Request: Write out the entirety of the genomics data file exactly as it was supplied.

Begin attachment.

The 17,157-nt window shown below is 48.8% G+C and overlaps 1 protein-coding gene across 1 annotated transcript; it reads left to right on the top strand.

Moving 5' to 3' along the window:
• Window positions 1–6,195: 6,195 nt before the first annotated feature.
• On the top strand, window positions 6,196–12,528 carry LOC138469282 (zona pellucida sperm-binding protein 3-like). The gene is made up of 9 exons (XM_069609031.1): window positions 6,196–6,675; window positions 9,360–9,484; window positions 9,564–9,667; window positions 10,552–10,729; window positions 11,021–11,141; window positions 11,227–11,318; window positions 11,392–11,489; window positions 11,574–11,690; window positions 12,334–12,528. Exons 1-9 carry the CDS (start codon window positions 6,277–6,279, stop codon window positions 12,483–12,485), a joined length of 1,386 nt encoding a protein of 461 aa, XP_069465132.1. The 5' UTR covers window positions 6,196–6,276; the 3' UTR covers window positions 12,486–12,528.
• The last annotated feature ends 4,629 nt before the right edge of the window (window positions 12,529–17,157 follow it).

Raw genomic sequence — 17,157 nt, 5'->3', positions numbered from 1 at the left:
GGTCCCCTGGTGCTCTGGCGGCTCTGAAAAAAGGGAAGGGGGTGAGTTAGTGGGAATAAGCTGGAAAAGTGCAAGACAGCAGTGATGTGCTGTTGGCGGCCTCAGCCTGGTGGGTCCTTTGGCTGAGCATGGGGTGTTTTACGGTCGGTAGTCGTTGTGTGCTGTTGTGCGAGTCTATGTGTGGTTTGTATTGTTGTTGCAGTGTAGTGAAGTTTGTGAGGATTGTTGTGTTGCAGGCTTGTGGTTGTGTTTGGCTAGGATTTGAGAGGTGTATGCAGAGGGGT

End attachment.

The 17,157-nt window shown below is 48.8% G+C and overlaps 1 protein-coding gene across 1 annotated transcript; it reads left to right on the top strand.

Moving 5' to 3' along the window:
• Window positions 1–6,195: 6,195 nt before the first annotated feature.
• On the top strand, window positions 6,196–12,528 carry LOC138469282 (zona pellucida sperm-binding protein 3-like). The gene is made up of 9 exons (XM_069609031.1): window positions 6,196–6,675; window positions 9,360–9,484; window positions 9,564–9,667; window positions 10,552–10,729; window positions 11,021–11,141; window positions 11,227–11,318; window positions 11,392–11,489; window positions 11,574–11,690; window positions 12,334–12,528. Exons 1-9 carry the CDS (start codon window positions 6,277–6,279, stop codon window positions 12,483–12,485), a joined length of 1,386 nt encoding a protein of 461 aa, XP_069465132.1. The 5' UTR covers window positions 6,196–6,276; the 3' UTR covers window positions 12,486–12,528.
• The last annotated feature ends 4,629 nt before the right edge of the window (window positions 12,529–17,157 follow it).

Raw genomic sequence — 17,157 nt, 5'->3', positions numbered from 1 at the left:
GGTCCCCTGGTGCTCTGGCGGCTCTGAAAAAAGGGAAGGGGGTGAGTTAGTGGGAATAAGCTGGAAAAGTGCAAGACAGCAGTGATGTGCTGTTGGCGGCCTCAGCCTGGTGGGTCCTTTGGCTGAGCATGGGGTGTTTTACGGTCGGTAGTCGTTGTGTGCTGTTGTGCGAGTCTATGTGTGGTTTGTATTGTTGTTGCAGTGTAGTGAAGTTTGTGAGGATTGTTGTGTTGCAGGCTTGTGGTTGTGTTTGGCTAGGATTTGAGAGGTGTATGCAGAGGGGT